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Coca-Cola Donates $2 Million to Hometown

ATLANTA, Georgia, January 10, 2008 (ENS) – Headquartered in Atlanta, the Coca-Cola Company today announced a $2 million grant to support Atlanta’s BeltLine Partnership, a coalition of business, community and civic leaders charged with making the city’s vision for the BeltLine a reality.

The BeltLine project proposes an integrated network of public parks, multi-use trails and transit along a 22 mile historic railroad corridor circling downtown and connecting many neighborhoods directly to each other by streetcar.

The announcement was made by Neville Isdell, chairman and CEO of The Coca-Cola Company, during the Mayor’s 2008 State of the City Business Breakfast. “This is another way for us to give back to our hometown, which has supported us so well over the years,” said Isdell.

The grant supports pedestrian trails in the West End section of Atlanta, which will provide venues for walking, running, cycling, and other outdoor activities.

New multi-use trails will form part of the BeltLine following the 22 mile transit loop, and 11 miles of additional trails will extend into surrounding neighborhoods to increase access to the BeltLine.

The BeltLine will add over 1,200 acres of new green space incorporating public art through a linear park alongside trails, including the creation of new parks and the expansion of existing parks.


The BeltLine in Piedmont
Park (Photo by Daniel Mayer)

Isdell also announced that company executive Ben Jordan will serve as a loaned executive to the Sustainable Atlanta Initiative in support of the City’s sustainability efforts.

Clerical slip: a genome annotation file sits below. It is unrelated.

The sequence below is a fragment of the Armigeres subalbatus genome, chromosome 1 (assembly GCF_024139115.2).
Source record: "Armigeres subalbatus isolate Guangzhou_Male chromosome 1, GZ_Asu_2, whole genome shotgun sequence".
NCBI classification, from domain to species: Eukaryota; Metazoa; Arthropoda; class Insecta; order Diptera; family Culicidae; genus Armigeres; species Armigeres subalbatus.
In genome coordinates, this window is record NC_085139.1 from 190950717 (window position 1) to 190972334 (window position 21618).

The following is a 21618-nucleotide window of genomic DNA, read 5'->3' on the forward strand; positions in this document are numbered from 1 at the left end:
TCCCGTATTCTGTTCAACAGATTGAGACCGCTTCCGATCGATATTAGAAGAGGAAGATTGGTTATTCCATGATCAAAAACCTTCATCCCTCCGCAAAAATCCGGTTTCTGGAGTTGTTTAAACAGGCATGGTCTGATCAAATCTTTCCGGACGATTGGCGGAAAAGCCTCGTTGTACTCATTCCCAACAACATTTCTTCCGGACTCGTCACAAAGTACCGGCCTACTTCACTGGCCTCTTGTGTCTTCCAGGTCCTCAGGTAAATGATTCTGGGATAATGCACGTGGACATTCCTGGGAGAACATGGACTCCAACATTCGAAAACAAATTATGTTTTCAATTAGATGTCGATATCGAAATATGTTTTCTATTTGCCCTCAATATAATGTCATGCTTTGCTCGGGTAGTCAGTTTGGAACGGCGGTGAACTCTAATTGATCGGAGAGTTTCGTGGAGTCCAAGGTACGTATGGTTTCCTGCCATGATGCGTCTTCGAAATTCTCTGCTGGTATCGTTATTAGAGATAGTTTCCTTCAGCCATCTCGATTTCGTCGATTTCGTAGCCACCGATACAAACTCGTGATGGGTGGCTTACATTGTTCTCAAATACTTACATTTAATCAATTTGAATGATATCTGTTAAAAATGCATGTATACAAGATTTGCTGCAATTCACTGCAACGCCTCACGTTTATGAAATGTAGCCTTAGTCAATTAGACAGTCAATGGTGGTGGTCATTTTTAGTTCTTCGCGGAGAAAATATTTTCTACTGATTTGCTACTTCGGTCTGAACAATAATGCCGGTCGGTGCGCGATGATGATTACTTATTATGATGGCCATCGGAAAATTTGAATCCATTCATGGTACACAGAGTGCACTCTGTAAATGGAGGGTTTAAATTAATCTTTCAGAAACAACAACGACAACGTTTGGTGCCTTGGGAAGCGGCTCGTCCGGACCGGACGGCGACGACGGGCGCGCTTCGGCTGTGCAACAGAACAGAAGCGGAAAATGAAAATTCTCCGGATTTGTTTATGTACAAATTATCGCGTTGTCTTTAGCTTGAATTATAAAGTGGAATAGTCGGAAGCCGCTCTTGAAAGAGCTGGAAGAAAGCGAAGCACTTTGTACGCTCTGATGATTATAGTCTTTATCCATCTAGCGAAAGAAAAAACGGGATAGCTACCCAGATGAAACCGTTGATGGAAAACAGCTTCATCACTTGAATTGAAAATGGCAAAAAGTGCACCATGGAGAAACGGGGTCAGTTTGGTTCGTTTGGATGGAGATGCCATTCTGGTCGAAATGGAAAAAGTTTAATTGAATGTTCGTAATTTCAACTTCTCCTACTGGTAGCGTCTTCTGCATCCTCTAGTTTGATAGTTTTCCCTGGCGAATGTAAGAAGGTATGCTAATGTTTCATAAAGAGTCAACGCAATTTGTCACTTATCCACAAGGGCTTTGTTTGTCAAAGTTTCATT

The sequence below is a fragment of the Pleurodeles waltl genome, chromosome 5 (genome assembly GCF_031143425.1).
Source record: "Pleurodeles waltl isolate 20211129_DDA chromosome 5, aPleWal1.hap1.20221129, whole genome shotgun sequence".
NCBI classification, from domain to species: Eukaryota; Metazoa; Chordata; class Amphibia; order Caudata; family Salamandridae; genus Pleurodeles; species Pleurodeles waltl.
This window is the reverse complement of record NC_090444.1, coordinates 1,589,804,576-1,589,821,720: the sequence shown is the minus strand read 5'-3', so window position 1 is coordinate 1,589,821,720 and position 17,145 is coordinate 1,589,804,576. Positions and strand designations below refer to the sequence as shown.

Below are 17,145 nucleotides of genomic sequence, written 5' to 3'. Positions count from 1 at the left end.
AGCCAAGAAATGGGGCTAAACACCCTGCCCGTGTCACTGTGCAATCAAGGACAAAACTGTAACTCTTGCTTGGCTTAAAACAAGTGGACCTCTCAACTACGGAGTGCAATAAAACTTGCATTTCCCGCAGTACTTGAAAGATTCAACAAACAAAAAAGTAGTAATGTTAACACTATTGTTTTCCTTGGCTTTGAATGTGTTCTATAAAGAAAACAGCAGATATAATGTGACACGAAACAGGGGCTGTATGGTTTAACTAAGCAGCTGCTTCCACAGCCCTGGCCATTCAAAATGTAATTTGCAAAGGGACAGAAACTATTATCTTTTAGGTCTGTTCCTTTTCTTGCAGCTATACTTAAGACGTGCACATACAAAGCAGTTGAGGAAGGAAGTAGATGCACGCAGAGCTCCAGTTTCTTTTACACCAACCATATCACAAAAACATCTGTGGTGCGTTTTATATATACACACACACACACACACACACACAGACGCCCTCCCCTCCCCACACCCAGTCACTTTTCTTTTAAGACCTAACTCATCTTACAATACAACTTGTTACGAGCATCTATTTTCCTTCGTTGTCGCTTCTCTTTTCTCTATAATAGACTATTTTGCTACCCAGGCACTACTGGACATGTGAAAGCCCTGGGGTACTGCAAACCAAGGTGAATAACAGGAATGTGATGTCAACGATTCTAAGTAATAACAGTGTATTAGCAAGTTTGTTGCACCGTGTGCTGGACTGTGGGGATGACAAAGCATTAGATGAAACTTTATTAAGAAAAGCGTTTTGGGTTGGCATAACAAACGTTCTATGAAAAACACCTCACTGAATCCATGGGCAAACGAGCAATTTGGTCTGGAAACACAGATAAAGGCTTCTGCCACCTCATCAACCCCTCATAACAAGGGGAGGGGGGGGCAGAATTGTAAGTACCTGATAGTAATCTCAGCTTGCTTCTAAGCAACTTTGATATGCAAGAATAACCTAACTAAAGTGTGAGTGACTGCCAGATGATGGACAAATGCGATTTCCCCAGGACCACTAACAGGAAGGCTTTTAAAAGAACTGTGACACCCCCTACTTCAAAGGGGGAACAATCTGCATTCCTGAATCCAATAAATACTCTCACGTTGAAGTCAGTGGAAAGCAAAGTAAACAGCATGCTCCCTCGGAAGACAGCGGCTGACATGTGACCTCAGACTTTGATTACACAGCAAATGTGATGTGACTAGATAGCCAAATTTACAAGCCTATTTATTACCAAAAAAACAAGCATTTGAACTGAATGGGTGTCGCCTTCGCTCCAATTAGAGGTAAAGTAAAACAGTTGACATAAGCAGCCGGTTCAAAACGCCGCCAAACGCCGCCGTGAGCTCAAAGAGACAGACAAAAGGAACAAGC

A Georgia native, Jordan helps manage a 250-person global organization. He has extensive global environmental experience and has helped lead a number environmental initiatives, including the Company’s work with Global Environmental Management Initiative; the Coalition for Environmentally Responsible Economies; Business for Social Responsibility; World Wildlife Fund, River Network and The Nature Conservancy. Jordan is on the board of Upper Chattahoochee Riverkeeper.

The BeltLine will invest $240 million in affordable workforce housing; support the cleanup of contaminated properties; and generate $20 billion of new economic development over its 25 year project span.

The Beltline project is anticipated to cost $2.8 billion over 25 years. It will be funded through local, state, and federal public funds as well as private philanthropic contributions.

Development is already happening in several areas along the BeltLine. Different segments of the BeltLine will be completed at different times. Parks may come first in certain areas, and the trail may begin to take shape first in others. All plans include transit.

With more than $1.5 billion in new investment and more than 60 new projects underway within its Tax Allocation District, the BeltLine is already generating new jobs and stimulating economic activity in Atlanta.

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